Magnificent Mires


The Magnificent Mires project celebrates the fascinating, unrivalled natural and cultural heritage of one of Devon’s least known landscapes – the internationally important blanket bogs of Dartmoor.

Bogs aren’t boring!

Dunlin on Dartmoor’s blanket bog © David PriceMost visitors to Dartmoor are attracted by the tors and torrent streams, but what lies at the heart of the moors is a little known world of remarkable plants and rare wildlife. Carnivorous sundews and butterworts lurk amongst the blanket bogs, trapping unsuspecting insects; wading birds come here to breed including the world's most southerly population of breeding dunlin; and sponge-like sphagnum mosses in shades of green, gold and red create a bouncing blanket across the land.

Blanket bogs also help us

Sphagnum mossBlanket bogs are located at the headwaters of many of Devon’s larger rivers including the Dart, Tavy, Taw, and Teign. The sphagnum moss which makes up the bog has amazing absorption properties. In times of heavy rainfall, the moss soaks up water and then delivers clean, naturally filtered supplies in times of drought. Peatlands are also a vital carbon store; Dartmoor alone stores an estimated 10 million tonnes of carbon in its peatland soils which is equivalent to an entire year of carbon dioxide emissions from UK industry.

In these ways, blanket bogs perform important functions which are crucial to our daily lives.

Pickled history

Bogs are a waterlogged environment creating a kind of archaeological pickling jar for anything that falls into it. Dartmoor supports one of the largest concentration of archaeological remains in Europe, from the Neolithic to early industrial periods. Blanket bogs have preserved some of the finest Neolithic remains found to date.

To read the story of Whitehorse Hill and the first excavation of a burial site on Dartmoor for 100 years, visit the Dartmoor National Park website.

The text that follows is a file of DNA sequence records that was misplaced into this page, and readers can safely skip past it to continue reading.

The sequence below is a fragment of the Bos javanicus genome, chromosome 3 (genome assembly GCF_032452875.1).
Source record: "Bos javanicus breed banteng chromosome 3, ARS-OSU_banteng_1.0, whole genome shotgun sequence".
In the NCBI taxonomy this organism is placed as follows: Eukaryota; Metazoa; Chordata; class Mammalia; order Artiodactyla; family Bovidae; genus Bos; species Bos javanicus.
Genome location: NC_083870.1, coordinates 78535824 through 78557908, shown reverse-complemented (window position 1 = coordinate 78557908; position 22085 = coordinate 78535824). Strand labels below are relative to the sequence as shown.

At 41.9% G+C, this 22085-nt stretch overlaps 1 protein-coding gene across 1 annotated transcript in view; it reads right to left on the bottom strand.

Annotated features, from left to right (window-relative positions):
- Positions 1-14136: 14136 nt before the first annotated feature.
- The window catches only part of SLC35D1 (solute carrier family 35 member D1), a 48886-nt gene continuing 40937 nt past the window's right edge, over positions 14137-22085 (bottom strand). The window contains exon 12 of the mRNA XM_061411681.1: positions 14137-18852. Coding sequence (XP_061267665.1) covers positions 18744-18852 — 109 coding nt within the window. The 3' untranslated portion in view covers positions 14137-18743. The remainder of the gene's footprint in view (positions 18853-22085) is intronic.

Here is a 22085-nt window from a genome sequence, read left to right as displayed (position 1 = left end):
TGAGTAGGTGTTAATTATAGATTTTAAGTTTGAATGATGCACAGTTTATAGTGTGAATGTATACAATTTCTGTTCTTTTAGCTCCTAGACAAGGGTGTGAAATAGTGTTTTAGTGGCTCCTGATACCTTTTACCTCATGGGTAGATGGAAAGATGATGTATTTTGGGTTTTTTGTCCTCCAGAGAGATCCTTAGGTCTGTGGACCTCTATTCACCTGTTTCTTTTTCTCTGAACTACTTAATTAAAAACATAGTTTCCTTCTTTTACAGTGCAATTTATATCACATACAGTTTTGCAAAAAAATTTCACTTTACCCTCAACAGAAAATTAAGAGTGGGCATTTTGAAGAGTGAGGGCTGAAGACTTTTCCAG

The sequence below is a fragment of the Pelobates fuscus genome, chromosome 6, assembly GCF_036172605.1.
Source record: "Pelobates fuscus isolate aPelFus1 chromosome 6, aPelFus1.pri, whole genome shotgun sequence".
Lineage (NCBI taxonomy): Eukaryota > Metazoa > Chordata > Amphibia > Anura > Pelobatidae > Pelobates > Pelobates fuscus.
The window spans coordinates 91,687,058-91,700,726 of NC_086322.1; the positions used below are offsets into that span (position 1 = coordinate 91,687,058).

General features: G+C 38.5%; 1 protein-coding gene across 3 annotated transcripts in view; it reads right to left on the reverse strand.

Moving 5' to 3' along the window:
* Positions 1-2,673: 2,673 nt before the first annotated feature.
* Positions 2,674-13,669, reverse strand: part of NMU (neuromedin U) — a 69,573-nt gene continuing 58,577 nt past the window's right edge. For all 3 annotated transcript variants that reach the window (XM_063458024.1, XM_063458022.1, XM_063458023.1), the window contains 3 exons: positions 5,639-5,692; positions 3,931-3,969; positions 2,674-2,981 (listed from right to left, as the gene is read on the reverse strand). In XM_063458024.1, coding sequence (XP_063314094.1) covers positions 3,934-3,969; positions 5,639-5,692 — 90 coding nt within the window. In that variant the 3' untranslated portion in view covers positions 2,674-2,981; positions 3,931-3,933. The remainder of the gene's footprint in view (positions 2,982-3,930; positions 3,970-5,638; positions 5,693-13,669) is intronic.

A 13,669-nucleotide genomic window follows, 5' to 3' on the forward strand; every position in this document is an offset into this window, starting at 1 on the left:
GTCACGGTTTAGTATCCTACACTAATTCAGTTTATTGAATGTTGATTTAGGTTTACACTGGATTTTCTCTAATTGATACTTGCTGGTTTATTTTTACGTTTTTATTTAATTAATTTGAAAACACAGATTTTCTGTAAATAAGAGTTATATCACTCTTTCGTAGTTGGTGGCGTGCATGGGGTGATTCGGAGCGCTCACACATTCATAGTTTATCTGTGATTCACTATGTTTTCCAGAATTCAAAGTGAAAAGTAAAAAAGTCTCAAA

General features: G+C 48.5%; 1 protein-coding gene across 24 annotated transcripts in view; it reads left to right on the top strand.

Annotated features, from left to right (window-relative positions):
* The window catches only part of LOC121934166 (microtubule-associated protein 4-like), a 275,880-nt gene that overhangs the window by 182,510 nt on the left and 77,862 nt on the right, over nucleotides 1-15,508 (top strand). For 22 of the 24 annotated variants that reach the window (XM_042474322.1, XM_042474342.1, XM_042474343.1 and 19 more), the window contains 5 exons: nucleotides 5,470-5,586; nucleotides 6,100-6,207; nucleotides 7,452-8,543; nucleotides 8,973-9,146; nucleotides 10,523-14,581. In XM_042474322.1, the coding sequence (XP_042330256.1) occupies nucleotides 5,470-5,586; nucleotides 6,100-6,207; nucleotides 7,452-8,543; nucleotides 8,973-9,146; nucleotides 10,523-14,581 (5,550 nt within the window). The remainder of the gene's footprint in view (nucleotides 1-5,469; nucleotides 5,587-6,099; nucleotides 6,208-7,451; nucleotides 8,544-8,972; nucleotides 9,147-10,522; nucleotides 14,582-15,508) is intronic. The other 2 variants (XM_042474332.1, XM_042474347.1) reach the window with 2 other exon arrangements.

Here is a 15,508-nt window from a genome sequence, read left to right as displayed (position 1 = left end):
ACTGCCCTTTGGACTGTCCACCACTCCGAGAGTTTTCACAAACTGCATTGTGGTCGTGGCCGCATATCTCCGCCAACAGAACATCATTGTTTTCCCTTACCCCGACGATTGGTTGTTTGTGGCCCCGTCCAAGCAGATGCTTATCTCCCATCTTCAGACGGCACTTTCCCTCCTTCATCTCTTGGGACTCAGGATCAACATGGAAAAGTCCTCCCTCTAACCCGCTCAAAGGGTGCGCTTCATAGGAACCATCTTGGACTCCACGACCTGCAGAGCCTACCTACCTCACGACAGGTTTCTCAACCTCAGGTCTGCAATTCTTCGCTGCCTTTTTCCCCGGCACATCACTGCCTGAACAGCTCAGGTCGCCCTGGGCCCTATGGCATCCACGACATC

A habitat under threat

Blanket bogIn the past, activities such as peat cutting, over-grazing and burning, military usage and recreation have caused damage and erosion. As the habitat degrades, the ability of the bogs to deliver the services vital for local communities declines. Reduced biodiversity, poor water quality, carbon release and the loss of important historic records which span millennia are all a result of bogs drying out and eroding.

The good news is that today’s farming and landowning custodians are working hard to manage the blanket bogs for people and for wildlife.

Work carried out by Dartmoor National Park Authority has already started to restore areas of blanket bog, for more information click here.

The Magnificent Mires project aims to reconnect local people and visitors with this wild, working landscape and its farming custodians. We’ll be encouraging people to visit these remarkable habitats and bringing the bog to you through events and activities.


How you can get involved

There are many ways you can get involved and celebrate these amazing habitats.

If you are a local resident or visitor…

Moss under a hand lensLook out for our Community Engagement Officer, Jasmine, and our volunteers at local shows and events. Come and say hello and delve in to the fascinating world of bogs!

Check the events page for upcoming walks and talks (coming soon).

We will also be producing five ‘Seeing is Believing’ self-guided trail leaflets - so watch this space.


If you are a community group…

We offer talks to local community groups and can also attend local Dartmoor events. All talks are free but travel expenses will be required.

If you are a school…

Our education programme invites local schools in and around Dartmoor to be champions of your local river catchments, celebrating the blanket bogs at the headwaters, learning from farmers who steward the land and taking positive action to care for your local patch.

We offer a free half a day visit to your school to learn about blanket bogs. This can include an assembly and hands-on workshops for classes or after school groups.

Your school will then receive a ‘bog in a box’ to look after!
This can then be followed up with a fieldtrip to a bog; there is some funding available to cover part of the costs.

If you would like to volunteer...

Get in touch if you are interested in getting more involved, we have several volunteering opportunities including walk helpers, speakers and education volunteers.

Contact Jasmine Atkinson, Community Engagement Officer, on

The Magnificent Mires project is led by Devon Wildlife Trust in partnership with Dartmoor National Park Authority, Dartmoor Preservation Association and The Duchy of Cornwall. The project is supported by the National Lottery through the Heritage Lottery Fund.

Dartmoor National Park Authority logo

Dartmoor Preservation Association logo

Duchy of Cornwall logo

supported by the National Lottery through the Heritage Lottery Fund.